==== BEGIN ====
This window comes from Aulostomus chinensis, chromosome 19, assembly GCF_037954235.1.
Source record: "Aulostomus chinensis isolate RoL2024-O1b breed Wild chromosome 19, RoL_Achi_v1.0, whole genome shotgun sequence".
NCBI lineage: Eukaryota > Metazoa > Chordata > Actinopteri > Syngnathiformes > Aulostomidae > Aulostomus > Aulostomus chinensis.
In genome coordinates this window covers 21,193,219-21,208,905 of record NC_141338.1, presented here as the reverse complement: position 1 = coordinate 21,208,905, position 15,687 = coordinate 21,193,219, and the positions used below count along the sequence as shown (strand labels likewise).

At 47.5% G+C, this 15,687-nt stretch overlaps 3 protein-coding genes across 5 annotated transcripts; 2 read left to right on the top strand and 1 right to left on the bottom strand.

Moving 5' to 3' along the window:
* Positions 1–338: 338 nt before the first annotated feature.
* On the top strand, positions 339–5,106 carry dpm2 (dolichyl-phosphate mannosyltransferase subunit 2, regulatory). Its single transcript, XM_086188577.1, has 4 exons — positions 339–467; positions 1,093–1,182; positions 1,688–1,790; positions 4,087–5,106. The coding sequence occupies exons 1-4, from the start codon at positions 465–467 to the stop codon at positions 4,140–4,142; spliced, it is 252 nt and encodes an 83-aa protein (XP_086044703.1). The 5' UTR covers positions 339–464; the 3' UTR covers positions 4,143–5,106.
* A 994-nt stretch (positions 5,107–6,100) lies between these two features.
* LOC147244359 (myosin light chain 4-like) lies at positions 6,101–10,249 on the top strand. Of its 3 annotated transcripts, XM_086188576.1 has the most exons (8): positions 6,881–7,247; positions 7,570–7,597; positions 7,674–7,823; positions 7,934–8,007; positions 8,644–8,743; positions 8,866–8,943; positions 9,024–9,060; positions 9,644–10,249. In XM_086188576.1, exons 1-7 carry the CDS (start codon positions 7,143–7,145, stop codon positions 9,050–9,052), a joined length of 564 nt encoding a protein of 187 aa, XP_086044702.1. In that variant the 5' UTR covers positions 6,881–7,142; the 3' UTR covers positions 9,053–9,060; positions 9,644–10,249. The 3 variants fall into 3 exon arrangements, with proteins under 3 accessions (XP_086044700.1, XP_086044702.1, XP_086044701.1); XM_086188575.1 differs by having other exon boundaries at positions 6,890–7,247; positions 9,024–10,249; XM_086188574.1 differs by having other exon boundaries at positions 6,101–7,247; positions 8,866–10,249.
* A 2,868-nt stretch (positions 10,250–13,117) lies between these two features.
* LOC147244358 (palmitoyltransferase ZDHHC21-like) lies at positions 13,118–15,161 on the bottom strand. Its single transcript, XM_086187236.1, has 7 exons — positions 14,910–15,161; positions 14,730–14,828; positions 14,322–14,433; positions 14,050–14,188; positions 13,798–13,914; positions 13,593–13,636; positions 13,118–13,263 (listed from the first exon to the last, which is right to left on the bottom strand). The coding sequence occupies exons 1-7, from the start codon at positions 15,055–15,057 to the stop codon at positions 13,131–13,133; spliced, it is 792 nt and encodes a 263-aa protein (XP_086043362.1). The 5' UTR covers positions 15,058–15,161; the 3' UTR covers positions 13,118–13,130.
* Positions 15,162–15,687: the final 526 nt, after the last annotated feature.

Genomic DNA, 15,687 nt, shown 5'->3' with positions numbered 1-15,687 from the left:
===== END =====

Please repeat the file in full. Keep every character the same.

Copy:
This window comes from Aulostomus chinensis, chromosome 19, assembly GCF_037954235.1.
Source record: "Aulostomus chinensis isolate RoL2024-O1b breed Wild chromosome 19, RoL_Achi_v1.0, whole genome shotgun sequence".
NCBI lineage: Eukaryota > Metazoa > Chordata > Actinopteri > Syngnathiformes > Aulostomidae > Aulostomus > Aulostomus chinensis.
In genome coordinates this window covers 21,193,219-21,208,905 of record NC_141338.1, presented here as the reverse complement: position 1 = coordinate 21,208,905, position 15,687 = coordinate 21,193,219, and the positions used below count along the sequence as shown (strand labels likewise).

At 47.5% G+C, this 15,687-nt stretch overlaps 3 protein-coding genes across 5 annotated transcripts; 2 read left to right on the top strand and 1 right to left on the bottom strand.

Moving 5' to 3' along the window:
* Positions 1–338: 338 nt before the first annotated feature.
* On the top strand, positions 339–5,106 carry dpm2 (dolichyl-phosphate mannosyltransferase subunit 2, regulatory). Its single transcript, XM_086188577.1, has 4 exons — positions 339–467; positions 1,093–1,182; positions 1,688–1,790; positions 4,087–5,106. The coding sequence occupies exons 1-4, from the start codon at positions 465–467 to the stop codon at positions 4,140–4,142; spliced, it is 252 nt and encodes an 83-aa protein (XP_086044703.1). The 5' UTR covers positions 339–464; the 3' UTR covers positions 4,143–5,106.
* A 994-nt stretch (positions 5,107–6,100) lies between these two features.
* LOC147244359 (myosin light chain 4-like) lies at positions 6,101–10,249 on the top strand. Of its 3 annotated transcripts, XM_086188576.1 has the most exons (8): positions 6,881–7,247; positions 7,570–7,597; positions 7,674–7,823; positions 7,934–8,007; positions 8,644–8,743; positions 8,866–8,943; positions 9,024–9,060; positions 9,644–10,249. In XM_086188576.1, exons 1-7 carry the CDS (start codon positions 7,143–7,145, stop codon positions 9,050–9,052), a joined length of 564 nt encoding a protein of 187 aa, XP_086044702.1. In that variant the 5' UTR covers positions 6,881–7,142; the 3' UTR covers positions 9,053–9,060; positions 9,644–10,249. The 3 variants fall into 3 exon arrangements, with proteins under 3 accessions (XP_086044700.1, XP_086044702.1, XP_086044701.1); XM_086188575.1 differs by having other exon boundaries at positions 6,890–7,247; positions 9,024–10,249; XM_086188574.1 differs by having other exon boundaries at positions 6,101–7,247; positions 8,866–10,249.
* A 2,868-nt stretch (positions 10,250–13,117) lies between these two features.
* LOC147244358 (palmitoyltransferase ZDHHC21-like) lies at positions 13,118–15,161 on the bottom strand. Its single transcript, XM_086187236.1, has 7 exons — positions 14,910–15,161; positions 14,730–14,828; positions 14,322–14,433; positions 14,050–14,188; positions 13,798–13,914; positions 13,593–13,636; positions 13,118–13,263 (listed from the first exon to the last, which is right to left on the bottom strand). The coding sequence occupies exons 1-7, from the start codon at positions 15,055–15,057 to the stop codon at positions 13,131–13,133; spliced, it is 792 nt and encodes a 263-aa protein (XP_086043362.1). The 5' UTR covers positions 15,058–15,161; the 3' UTR covers positions 13,118–13,130.
* Positions 15,162–15,687: the final 526 nt, after the last annotated feature.

Genomic DNA, 15,687 nt, shown 5'->3' with positions numbered 1-15,687 from the left: